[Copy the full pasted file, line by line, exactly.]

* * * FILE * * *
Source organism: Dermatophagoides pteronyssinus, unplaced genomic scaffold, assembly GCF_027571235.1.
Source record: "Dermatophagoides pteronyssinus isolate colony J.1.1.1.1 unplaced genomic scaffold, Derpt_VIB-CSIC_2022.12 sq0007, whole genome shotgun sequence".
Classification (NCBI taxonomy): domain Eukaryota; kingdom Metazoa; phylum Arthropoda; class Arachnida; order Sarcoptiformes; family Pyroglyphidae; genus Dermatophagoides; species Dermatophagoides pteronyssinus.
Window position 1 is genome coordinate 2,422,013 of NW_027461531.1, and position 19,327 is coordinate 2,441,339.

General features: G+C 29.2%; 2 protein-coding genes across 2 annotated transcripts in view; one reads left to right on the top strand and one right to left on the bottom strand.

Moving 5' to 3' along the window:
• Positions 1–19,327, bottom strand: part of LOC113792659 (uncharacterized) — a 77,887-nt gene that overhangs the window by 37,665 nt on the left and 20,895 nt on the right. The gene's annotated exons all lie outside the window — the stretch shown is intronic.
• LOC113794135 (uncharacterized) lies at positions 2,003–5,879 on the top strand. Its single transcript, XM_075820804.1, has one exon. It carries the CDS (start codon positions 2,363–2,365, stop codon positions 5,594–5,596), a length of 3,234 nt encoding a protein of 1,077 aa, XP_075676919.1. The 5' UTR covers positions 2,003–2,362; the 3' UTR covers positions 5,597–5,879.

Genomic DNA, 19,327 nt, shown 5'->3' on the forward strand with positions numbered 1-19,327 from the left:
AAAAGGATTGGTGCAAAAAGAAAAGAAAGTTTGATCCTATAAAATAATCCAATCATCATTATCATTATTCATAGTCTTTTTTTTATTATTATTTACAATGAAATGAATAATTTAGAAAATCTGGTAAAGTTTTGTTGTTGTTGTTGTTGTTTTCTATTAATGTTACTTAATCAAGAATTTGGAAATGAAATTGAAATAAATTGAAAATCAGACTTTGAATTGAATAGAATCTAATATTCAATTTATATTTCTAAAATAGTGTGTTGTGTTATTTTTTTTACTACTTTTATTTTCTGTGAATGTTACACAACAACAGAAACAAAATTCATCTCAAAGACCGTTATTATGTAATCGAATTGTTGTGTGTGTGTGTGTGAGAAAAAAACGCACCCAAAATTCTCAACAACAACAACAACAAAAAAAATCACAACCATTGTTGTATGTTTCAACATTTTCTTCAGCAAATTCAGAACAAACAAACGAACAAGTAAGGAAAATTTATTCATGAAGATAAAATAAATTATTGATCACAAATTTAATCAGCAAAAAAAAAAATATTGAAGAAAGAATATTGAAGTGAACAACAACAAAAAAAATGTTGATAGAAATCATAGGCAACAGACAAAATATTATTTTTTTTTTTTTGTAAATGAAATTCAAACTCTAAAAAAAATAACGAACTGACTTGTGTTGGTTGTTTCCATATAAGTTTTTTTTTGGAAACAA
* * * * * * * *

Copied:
Source organism: Dermatophagoides pteronyssinus, unplaced genomic scaffold, assembly GCF_027571235.1.
Source record: "Dermatophagoides pteronyssinus isolate colony J.1.1.1.1 unplaced genomic scaffold, Derpt_VIB-CSIC_2022.12 sq0007, whole genome shotgun sequence".
Classification (NCBI taxonomy): domain Eukaryota; kingdom Metazoa; phylum Arthropoda; class Arachnida; order Sarcoptiformes; family Pyroglyphidae; genus Dermatophagoides; species Dermatophagoides pteronyssinus.
Window position 1 is genome coordinate 2,422,013 of NW_027461531.1, and position 19,327 is coordinate 2,441,339.

General features: G+C 29.2%; 2 protein-coding genes across 2 annotated transcripts in view; one reads left to right on the top strand and one right to left on the bottom strand.

Moving 5' to 3' along the window:
• Positions 1–19,327, bottom strand: part of LOC113792659 (uncharacterized) — a 77,887-nt gene that overhangs the window by 37,665 nt on the left and 20,895 nt on the right. The gene's annotated exons all lie outside the window — the stretch shown is intronic.
• LOC113794135 (uncharacterized) lies at positions 2,003–5,879 on the top strand. Its single transcript, XM_075820804.1, has one exon. It carries the CDS (start codon positions 2,363–2,365, stop codon positions 5,594–5,596), a length of 3,234 nt encoding a protein of 1,077 aa, XP_075676919.1. The 5' UTR covers positions 2,003–2,362; the 3' UTR covers positions 5,597–5,879.

Genomic DNA, 19,327 nt, shown 5'->3' on the forward strand with positions numbered 1-19,327 from the left:
AAAAGGATTGGTGCAAAAAGAAAAGAAAGTTTGATCCTATAAAATAATCCAATCATCATTATCATTATTCATAGTCTTTTTTTTATTATTATTTACAATGAAATGAATAATTTAGAAAATCTGGTAAAGTTTTGTTGTTGTTGTTGTTGTTTTCTATTAATGTTACTTAATCAAGAATTTGGAAATGAAATTGAAATAAATTGAAAATCAGACTTTGAATTGAATAGAATCTAATATTCAATTTATATTTCTAAAATAGTGTGTTGTGTTATTTTTTTTACTACTTTTATTTTCTGTGAATGTTACACAACAACAGAAACAAAATTCATCTCAAAGACCGTTATTATGTAATCGAATTGTTGTGTGTGTGTGTGTGAGAAAAAAACGCACCCAAAATTCTCAACAACAACAACAACAAAAAAAATCACAACCATTGTTGTATGTTTCAACATTTTCTTCAGCAAATTCAGAACAAACAAACGAACAAGTAAGGAAAATTTATTCATGAAGATAAAATAAATTATTGATCACAAATTTAATCAGCAAAAAAAAAAATATTGAAGAAAGAATATTGAAGTGAACAACAACAAAAAAAATGTTGATAGAAATCATAGGCAACAGACAAAATATTATTTTTTTTTTTTTGTAAATGAAATTCAAACTCTAAAAAAAATAACGAACTGACTTGTGTTGGTTGTTTCCATATAAGTTTTTTTTTGGAAACAA